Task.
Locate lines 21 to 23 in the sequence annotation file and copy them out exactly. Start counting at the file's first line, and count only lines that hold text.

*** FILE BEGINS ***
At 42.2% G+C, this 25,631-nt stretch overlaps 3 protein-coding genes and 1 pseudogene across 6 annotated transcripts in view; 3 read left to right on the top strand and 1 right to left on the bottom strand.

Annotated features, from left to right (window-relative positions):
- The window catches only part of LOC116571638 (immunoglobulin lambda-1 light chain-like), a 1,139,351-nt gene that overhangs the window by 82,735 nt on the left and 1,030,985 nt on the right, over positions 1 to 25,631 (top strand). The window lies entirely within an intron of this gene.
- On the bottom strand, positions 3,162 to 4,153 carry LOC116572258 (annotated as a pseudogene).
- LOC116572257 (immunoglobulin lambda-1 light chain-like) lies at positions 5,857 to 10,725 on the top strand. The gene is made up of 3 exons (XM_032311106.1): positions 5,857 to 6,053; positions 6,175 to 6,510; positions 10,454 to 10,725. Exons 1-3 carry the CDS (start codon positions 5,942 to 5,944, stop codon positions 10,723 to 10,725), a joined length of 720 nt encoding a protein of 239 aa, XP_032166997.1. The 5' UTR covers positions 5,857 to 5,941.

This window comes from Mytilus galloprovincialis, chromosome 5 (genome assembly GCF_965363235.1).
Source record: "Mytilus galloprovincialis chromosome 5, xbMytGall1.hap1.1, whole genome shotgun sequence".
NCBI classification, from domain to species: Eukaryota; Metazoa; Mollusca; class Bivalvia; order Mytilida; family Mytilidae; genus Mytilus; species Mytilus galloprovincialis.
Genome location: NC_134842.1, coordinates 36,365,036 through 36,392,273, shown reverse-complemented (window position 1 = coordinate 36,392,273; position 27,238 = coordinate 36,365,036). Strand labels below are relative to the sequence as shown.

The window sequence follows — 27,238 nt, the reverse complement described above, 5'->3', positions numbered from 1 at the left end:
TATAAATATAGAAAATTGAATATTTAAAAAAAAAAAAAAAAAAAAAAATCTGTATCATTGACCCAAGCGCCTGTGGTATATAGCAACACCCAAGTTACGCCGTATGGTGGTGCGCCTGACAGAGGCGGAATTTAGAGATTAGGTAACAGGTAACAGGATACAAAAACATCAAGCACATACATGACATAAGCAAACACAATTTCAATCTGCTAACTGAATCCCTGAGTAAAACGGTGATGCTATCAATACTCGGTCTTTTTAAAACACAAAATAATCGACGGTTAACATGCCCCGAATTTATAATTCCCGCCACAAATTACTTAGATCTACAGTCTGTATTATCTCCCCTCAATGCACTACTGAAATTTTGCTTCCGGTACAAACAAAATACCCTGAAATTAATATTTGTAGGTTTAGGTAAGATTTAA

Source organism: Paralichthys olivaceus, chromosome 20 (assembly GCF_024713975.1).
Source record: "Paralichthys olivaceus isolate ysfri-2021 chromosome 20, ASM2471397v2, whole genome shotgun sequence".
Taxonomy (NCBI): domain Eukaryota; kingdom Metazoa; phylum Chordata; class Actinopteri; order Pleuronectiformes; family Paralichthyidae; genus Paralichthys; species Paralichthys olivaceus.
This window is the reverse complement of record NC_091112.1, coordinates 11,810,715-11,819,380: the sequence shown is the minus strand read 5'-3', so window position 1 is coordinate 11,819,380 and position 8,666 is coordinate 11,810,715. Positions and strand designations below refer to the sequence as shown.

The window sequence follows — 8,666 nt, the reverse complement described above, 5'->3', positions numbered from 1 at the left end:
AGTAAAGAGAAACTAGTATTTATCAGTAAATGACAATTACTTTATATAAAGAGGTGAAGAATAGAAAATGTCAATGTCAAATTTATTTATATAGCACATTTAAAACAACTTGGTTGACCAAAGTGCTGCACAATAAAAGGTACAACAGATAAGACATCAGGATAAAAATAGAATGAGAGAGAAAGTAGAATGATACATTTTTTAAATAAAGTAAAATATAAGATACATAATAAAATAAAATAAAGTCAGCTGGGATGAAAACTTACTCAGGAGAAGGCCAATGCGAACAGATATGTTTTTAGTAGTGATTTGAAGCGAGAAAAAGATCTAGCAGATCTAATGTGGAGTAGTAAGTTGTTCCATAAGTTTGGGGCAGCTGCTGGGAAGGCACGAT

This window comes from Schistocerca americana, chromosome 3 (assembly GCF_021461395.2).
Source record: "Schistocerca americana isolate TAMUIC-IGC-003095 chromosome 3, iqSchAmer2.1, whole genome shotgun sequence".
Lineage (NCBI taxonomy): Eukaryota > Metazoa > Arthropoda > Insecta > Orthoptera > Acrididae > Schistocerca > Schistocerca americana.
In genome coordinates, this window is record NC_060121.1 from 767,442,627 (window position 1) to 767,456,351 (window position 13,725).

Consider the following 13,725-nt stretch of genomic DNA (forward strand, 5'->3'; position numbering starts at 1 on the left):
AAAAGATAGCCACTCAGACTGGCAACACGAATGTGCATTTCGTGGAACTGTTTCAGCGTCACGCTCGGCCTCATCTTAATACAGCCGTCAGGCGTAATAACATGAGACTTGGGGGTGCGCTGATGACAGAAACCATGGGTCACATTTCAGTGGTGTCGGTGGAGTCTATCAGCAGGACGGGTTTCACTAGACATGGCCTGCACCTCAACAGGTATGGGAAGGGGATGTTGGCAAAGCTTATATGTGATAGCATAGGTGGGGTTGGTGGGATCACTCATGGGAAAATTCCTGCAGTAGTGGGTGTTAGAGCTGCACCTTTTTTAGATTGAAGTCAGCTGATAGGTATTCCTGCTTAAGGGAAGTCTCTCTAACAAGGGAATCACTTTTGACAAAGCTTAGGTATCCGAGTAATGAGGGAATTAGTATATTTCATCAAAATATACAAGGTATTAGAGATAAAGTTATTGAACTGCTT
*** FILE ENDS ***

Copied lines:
In genome coordinates, this window is record NC_060121.1 from 767,442,627 (window position 1) to 767,456,351 (window position 13,725).

Consider the following 13,725-nt stretch of genomic DNA (forward strand, 5'->3'; position numbering starts at 1 on the left):
AAAAGATAGCCACTCAGACTGGCAACACGAATGTGCATTTCGTGGAACTGTTTCAGCGTCACGCTCGGCCTCATCTTAATACAGCCGTCAGGCGTAATAACATGAGACTTGGGGGTGCGCTGATGACAGAAACCATGGGTCACATTTCAGTGGTGTCGGTGGAGTCTATCAGCAGGACGGGTTTCACTAGACATGGCCTGCACCTCAACAGGTATGGGAAGGGGATGTTGGCAAAGCTTATATGTGATAGCATAGGTGGGGTTGGTGGGATCACTCATGGGAAAATTCCTGCAGTAGTGGGTGTTAGAGCTGCACCTTTTTTAGATTGAAGTCAGCTGATAGGTATTCCTGCTTAAGGGAAGTCTCTCTAACAAGGGAATCACTTTTGACAAAGCTTAGGTATCCGAGTAATGAGGGAATTAGTATATTTCATCAAAATATACAAGGTATTAGAGATAAAGTTATTGAACTGCTT